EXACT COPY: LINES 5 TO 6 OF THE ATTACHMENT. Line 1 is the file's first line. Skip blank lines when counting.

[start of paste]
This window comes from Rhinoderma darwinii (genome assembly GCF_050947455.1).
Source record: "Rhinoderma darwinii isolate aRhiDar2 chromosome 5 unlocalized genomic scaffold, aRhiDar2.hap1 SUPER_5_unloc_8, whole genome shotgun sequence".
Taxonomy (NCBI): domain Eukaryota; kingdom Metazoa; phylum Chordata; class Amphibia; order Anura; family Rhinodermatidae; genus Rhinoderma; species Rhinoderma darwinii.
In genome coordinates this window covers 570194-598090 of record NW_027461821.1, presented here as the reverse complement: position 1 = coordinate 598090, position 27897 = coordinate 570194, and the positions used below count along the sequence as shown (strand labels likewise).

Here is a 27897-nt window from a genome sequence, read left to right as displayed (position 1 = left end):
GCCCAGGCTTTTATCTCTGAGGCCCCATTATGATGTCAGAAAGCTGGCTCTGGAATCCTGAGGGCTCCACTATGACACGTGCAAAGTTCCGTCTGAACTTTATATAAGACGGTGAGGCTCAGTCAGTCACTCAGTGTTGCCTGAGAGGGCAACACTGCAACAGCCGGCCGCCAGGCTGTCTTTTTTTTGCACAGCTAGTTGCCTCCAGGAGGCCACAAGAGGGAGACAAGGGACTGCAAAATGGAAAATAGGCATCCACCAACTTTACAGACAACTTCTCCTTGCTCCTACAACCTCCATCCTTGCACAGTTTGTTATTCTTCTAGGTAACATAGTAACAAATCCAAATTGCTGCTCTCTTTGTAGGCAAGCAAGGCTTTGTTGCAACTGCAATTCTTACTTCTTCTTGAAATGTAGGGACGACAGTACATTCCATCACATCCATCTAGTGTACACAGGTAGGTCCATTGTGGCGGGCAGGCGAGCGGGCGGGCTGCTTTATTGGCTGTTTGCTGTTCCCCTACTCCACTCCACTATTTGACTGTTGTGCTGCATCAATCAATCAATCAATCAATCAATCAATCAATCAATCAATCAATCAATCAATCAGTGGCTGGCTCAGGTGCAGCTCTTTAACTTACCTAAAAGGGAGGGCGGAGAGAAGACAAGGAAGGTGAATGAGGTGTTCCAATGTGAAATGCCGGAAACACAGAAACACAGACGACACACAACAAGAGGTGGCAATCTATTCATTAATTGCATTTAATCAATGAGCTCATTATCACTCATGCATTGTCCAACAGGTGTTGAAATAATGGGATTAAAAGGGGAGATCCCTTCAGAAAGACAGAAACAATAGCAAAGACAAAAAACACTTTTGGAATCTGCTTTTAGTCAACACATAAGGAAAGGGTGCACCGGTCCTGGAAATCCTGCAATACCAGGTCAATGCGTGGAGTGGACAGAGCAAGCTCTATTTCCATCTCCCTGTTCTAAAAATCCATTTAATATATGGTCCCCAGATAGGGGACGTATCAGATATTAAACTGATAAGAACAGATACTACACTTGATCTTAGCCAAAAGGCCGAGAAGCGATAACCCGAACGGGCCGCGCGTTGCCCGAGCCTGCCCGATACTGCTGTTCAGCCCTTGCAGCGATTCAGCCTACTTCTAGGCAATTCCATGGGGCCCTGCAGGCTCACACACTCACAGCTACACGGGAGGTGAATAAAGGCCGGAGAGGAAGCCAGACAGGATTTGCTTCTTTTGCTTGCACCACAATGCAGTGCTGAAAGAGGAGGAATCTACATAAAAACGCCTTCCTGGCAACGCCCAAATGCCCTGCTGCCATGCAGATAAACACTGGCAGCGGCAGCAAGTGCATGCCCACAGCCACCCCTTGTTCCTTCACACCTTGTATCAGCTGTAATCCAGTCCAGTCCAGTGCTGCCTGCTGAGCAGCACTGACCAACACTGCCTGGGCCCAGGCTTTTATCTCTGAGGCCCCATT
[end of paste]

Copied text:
Here is a 27897-nt window from a genome sequence, read left to right as displayed (position 1 = left end):
GCCCAGGCTTTTATCTCTGAGGCCCCATTATGATGTCAGAAAGCTGGCTCTGGAATCCTGAGGGCTCCACTATGACACGTGCAAAGTTCCGTCTGAACTTTATATAAGACGGTGAGGCTCAGTCAGTCACTCAGTGTTGCCTGAGAGGGCAACACTGCAACAGCCGGCCGCCAGGCTGTCTTTTTTTTGCACAGCTAGTTGCCTCCAGGAGGCCACAAGAGGGAGACAAGGGACTGCAAAATGGAAAATAGGCATCCACCAACTTTACAGACAACTTCTCCTTGCTCCTACAACCTCCATCCTTGCACAGTTTGTTATTCTTCTAGGTAACATAGTAACAAATCCAAATTGCTGCTCTCTTTGTAGGCAAGCAAGGCTTTGTTGCAACTGCAATTCTTACTTCTTCTTGAAATGTAGGGACGACAGTACATTCCATCACATCCATCTAGTGTACACAGGTAGGTCCATTGTGGCGGGCAGGCGAGCGGGCGGGCTGCTTTATTGGCTGTTTGCTGTTCCCCTACTCCACTCCACTATTTGACTGTTGTGCTGCATCAATCAATCAATCAATCAATCAATCAATCAATCAATCAATCAATCAATCAATCAGTGGCTGGCTCAGGTGCAGCTCTTTAACTTACCTAAAAGGGAGGGCGGAGAGAAGACAAGGAAGGTGAATGAGGTGTTCCAATGTGAAATGCCGGAAACACAGAAACACAGACGACACACAACAAGAGGTGGCAATCTATTCATTAATTGCATTTAATCAATGAGCTCATTATCACTCATGCATTGTCCAACAGGTGTTGAAATAATGGGATTAAAAGGGGAGATCCCTTCAGAAAGACAGAAACAATAGCAAAGACAAAAAACACTTTTGGAATCTGCTTTTAGTCAACACATAAGGAAAGGGTGCACCGGTCCTGGAAATCCTGCAATACCAGGTCAATGCGTGGAGTGGACAGAGCAAGCTCTATTTCCATCTCCCTGTTCTAAAAATCCATTTAATATATGGTCCCCAGATAGGGGACGTATCAGATATTAAACTGATAAGAACAGATACTACACTTGATCTTAGCCAAAAGGCCGAGAAGCGATAACCCGAACGGGCCGCGCGTTGCCCGAGCCTGCCCGATACTGCTGTTCAGCCCTTGCAGCGATTCAGCCTACTTCTAGGCAATTCCATGGGGCCCTGCAGGCTCACACACTCACAGCTACACGGGAGGTGAATAAAGGCCGGAGAGGAAGCCAGACAGGATTTGCTTCTTTTGCTTGCACCACAATGCAGTGCTGAAAGAGGAGGAATCTACATAAAAACGCCTTCCTGGCAACGCCCAAATGCCCTGCTGCCATGCAGATAAACACTGGCAGCGGCAGCAAGTGCATGCCCACAGCCACCCCTTGTTCCTTCACACCTTGTATCAGCTGTAATCCAGTCCAGTCCAGTGCTGCCTGCTGAGCAGCACTGACCAACACTGCCTGGGCCCAGGCTTTTATCTCTGAGGCCCCATT